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First off your dog is hurting others ,his behaviour can have a lasting effort on the poor dog being pinned and growled at and your dogs behaviour is escalating and will result in heart ache for another dog .

 

Dog parks are not fun nor do they teach social skills there generally an easy option for the owner to let there dogs run feral without much effort and they go home .

You have a bunch off over stimulated dogs whose owners do nothing until it gets bad .

 

 

I would be giving the park a Miss and doing activities that come with rules and teach acceptable life skills .

 

It may well be the herding side coming through but a dog not taught the boundaries will become a nightmare moving forward .

 

Time for training and management 

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It's good you are recognising this trouble now and seeking advice :) many folks don't! :(  Sadly, dog parks are full of bullies - dogs and people .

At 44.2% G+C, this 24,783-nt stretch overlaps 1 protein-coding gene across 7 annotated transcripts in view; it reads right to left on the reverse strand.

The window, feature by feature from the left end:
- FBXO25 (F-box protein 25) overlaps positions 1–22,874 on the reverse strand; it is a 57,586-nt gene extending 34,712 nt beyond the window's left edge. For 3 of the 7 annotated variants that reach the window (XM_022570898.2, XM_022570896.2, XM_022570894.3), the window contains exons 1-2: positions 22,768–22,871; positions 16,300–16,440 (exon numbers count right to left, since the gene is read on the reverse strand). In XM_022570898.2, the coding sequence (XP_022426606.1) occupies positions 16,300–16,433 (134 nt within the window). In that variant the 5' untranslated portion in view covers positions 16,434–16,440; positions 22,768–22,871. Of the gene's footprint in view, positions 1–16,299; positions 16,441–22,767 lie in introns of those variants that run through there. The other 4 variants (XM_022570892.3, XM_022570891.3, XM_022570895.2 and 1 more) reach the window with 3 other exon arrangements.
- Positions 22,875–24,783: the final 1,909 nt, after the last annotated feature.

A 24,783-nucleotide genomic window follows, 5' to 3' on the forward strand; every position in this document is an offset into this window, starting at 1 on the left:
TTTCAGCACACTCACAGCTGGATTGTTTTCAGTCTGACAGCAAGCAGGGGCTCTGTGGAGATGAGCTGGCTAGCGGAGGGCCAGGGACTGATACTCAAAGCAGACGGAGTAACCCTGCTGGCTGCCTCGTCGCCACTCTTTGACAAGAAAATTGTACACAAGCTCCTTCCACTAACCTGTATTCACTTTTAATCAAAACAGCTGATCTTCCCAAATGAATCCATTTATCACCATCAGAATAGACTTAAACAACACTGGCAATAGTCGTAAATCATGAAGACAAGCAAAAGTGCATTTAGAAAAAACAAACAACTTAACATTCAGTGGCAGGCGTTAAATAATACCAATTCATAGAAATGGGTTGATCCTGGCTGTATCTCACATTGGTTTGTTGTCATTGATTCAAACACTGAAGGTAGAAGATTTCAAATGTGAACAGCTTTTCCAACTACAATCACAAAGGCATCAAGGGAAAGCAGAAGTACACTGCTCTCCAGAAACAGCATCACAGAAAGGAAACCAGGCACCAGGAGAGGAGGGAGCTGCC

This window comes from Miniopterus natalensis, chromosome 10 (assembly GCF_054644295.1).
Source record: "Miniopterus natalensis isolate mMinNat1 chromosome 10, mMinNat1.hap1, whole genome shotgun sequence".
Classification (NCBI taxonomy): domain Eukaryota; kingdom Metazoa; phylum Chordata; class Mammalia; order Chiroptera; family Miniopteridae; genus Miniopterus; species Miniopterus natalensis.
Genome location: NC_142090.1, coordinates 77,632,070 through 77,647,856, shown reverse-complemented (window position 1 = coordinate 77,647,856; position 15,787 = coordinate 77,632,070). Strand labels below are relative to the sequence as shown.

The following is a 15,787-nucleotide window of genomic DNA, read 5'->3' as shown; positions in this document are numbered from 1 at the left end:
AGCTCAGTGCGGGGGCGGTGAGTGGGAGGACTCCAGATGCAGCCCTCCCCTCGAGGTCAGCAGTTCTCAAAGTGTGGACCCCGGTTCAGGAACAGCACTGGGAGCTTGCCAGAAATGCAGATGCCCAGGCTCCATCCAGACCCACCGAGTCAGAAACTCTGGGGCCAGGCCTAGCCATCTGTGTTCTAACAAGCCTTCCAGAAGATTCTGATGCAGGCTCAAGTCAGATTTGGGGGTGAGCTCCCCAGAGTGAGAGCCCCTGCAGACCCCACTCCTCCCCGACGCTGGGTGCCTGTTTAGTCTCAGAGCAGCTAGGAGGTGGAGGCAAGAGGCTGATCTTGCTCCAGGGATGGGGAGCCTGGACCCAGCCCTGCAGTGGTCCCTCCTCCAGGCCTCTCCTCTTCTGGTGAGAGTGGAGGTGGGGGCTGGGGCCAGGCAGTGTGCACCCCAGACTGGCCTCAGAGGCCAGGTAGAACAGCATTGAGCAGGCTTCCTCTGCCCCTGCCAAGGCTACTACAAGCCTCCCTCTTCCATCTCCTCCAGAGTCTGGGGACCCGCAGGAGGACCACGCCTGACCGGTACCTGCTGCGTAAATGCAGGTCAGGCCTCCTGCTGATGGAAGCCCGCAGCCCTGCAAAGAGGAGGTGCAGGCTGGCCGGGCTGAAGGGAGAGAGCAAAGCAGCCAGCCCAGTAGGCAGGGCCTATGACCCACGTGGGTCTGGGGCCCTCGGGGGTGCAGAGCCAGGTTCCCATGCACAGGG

I, too would avise training for your boy ..and maybe herding classes instead of dog park outings :) He doesn't NEED to run around with unknown dogs . What he does need is how to learn control.....  and herding will let him use his instincts and learn control . he will be using what he's bred for :love:  There are some DOLers who could maybe tell you where herding is near you  if you are interested . 
By the way he IS hurting these pups. He is teaching them that other dogs are not to be trusted. he is damaging their socialisation...and teaching them that perhaps they need to get in first next time, to be more protective themselves .It is a vicious (literally) circle.